Probably the best show on this list, Steven Universe deals with themes of intergenerational trauma, chosen family, love, colonisation, mental health, and identity. It does this through the coming-of-age story of Steven, a young person who’s comfortable with both their masculinity and femininity. There are lesbian couples, queer romances, queer songs to dance to, and Rebecca Sugar’s vision for the show is so phenomenal that people of every age will love this show absolutely. Moreover, there’s a follow-up show and a movie! Which are equally awesome. It even features a queer wedding, complete with songs and dramatic entrances of family members!

Banana Fish (2018)

Banana Fish (one of the only two anime on this list) is perhaps the darkest show on this list, owing to its exploration of themes of crime and sexuality, but it also points to the precarity of queer lives and how people – and men specifically – in power abuse their authority to further oppress and marginalise others. The heart of the show is a budding romance between Ash and Eji, two young boys with vastly different upbringings and backgrounds, who still find a common space to grow and heal with each other.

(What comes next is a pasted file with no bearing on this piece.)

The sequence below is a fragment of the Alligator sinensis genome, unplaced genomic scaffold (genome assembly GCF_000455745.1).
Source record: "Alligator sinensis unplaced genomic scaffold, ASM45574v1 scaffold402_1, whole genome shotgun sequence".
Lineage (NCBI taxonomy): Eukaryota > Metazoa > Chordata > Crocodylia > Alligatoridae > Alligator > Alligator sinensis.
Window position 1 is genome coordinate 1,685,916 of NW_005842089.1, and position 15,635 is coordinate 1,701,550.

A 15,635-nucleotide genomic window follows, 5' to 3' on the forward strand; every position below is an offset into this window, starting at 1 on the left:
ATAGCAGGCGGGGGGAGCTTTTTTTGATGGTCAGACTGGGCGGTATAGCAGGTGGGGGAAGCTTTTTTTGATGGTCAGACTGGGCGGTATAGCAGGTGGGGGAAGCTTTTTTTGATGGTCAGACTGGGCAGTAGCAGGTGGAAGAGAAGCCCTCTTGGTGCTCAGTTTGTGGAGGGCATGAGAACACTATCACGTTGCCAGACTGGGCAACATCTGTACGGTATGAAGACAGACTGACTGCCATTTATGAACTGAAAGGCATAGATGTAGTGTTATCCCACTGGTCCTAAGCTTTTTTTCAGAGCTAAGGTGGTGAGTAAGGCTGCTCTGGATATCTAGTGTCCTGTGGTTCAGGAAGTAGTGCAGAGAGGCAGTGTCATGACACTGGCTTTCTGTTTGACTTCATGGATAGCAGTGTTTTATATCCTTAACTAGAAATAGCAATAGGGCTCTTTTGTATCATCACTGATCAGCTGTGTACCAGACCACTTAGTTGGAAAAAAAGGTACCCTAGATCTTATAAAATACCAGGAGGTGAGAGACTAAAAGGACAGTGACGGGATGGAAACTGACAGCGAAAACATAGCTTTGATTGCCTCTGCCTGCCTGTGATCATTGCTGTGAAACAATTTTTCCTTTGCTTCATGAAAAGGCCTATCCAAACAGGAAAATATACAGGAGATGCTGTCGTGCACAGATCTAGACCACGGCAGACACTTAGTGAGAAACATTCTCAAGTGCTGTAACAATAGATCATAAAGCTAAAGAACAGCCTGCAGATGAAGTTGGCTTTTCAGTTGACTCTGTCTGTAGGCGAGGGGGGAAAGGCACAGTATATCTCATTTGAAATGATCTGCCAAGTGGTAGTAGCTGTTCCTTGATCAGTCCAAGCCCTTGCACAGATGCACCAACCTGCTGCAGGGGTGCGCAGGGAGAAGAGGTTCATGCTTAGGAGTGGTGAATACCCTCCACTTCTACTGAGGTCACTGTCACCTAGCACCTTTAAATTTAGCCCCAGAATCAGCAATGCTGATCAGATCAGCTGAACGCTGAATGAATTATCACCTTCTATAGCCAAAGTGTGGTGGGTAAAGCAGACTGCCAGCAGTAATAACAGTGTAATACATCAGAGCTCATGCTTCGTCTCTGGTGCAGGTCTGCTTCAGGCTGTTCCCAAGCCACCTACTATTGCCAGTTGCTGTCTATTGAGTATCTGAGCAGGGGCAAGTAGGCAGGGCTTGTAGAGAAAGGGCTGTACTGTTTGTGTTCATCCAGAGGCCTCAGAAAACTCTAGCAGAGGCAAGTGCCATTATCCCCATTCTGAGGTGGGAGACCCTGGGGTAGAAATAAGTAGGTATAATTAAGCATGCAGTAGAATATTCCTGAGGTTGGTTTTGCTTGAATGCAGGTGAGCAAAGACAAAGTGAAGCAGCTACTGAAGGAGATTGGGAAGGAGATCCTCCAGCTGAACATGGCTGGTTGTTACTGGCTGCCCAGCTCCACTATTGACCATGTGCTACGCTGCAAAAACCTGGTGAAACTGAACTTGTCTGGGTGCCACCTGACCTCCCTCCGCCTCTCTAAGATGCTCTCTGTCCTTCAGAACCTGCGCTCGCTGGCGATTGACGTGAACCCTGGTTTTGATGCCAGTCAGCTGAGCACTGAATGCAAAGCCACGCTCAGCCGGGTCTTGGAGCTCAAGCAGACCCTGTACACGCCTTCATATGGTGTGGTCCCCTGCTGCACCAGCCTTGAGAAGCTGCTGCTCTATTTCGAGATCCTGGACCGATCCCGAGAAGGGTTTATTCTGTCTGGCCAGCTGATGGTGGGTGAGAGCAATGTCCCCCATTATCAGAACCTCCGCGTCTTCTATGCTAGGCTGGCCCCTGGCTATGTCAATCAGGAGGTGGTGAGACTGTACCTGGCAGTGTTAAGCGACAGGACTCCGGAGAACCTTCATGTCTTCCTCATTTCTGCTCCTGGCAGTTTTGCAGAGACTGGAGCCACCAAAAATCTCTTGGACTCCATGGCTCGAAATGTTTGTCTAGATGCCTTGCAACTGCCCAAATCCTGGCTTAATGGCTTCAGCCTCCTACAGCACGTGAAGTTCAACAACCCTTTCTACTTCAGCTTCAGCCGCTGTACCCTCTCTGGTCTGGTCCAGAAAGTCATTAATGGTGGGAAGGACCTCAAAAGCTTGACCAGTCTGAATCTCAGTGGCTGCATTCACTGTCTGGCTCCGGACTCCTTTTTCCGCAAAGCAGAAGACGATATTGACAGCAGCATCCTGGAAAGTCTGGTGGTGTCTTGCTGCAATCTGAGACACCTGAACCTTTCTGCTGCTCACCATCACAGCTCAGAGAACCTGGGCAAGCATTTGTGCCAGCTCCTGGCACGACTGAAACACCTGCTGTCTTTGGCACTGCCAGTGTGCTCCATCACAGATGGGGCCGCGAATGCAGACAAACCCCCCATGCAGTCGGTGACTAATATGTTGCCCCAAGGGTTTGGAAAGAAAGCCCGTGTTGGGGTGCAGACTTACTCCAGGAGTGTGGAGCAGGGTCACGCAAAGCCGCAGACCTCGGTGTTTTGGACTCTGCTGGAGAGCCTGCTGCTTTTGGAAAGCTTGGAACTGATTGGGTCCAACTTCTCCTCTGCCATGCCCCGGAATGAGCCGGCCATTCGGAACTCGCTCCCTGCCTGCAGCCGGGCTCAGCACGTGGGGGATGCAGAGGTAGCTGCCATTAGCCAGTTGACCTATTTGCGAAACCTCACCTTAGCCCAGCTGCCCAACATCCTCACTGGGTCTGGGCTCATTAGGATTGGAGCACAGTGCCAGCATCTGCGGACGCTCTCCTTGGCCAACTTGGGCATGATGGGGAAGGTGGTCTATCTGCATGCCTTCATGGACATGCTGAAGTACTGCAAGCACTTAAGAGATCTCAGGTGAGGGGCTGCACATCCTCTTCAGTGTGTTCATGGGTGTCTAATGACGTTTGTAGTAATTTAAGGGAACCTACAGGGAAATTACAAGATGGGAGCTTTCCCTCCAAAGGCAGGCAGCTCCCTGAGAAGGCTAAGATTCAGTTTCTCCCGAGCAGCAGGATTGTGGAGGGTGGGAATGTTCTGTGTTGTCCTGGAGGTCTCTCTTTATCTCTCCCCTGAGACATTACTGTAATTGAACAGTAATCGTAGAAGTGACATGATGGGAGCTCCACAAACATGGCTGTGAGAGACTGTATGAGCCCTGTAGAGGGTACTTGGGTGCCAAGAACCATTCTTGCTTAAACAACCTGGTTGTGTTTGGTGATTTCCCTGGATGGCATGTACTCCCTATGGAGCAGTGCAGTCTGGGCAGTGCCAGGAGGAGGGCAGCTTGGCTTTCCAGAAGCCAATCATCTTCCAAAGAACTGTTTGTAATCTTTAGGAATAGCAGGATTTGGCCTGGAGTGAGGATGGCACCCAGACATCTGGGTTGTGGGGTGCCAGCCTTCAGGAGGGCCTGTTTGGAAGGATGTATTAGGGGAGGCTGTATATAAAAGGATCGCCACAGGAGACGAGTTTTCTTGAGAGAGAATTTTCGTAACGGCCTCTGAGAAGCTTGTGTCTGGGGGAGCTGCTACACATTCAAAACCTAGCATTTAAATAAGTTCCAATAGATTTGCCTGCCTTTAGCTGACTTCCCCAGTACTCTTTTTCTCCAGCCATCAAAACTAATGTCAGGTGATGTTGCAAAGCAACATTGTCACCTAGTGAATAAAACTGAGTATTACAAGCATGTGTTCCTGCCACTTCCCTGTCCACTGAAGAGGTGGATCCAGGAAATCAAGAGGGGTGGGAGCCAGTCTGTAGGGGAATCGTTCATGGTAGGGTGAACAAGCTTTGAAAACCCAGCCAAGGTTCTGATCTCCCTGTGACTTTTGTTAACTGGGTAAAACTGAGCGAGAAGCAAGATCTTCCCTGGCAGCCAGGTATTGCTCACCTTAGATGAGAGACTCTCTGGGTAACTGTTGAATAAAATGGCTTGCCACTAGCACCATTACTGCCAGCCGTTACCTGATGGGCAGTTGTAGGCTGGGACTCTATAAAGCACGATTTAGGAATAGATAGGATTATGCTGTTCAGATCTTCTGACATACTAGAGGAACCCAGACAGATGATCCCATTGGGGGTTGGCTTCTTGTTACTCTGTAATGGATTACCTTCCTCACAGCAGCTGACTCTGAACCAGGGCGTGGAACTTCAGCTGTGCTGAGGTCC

The Dragon Prince (2018 – present), Netflix

Set in the fantasy world of the continent of Xaldia, The Dragon Prince served as an atonement of Netflix’s treatment of its queer characters in the past. It’s a leading show with diversity among queer characters but isn’t necessarily progressive, yet, at the same time, puts forward progressive messages.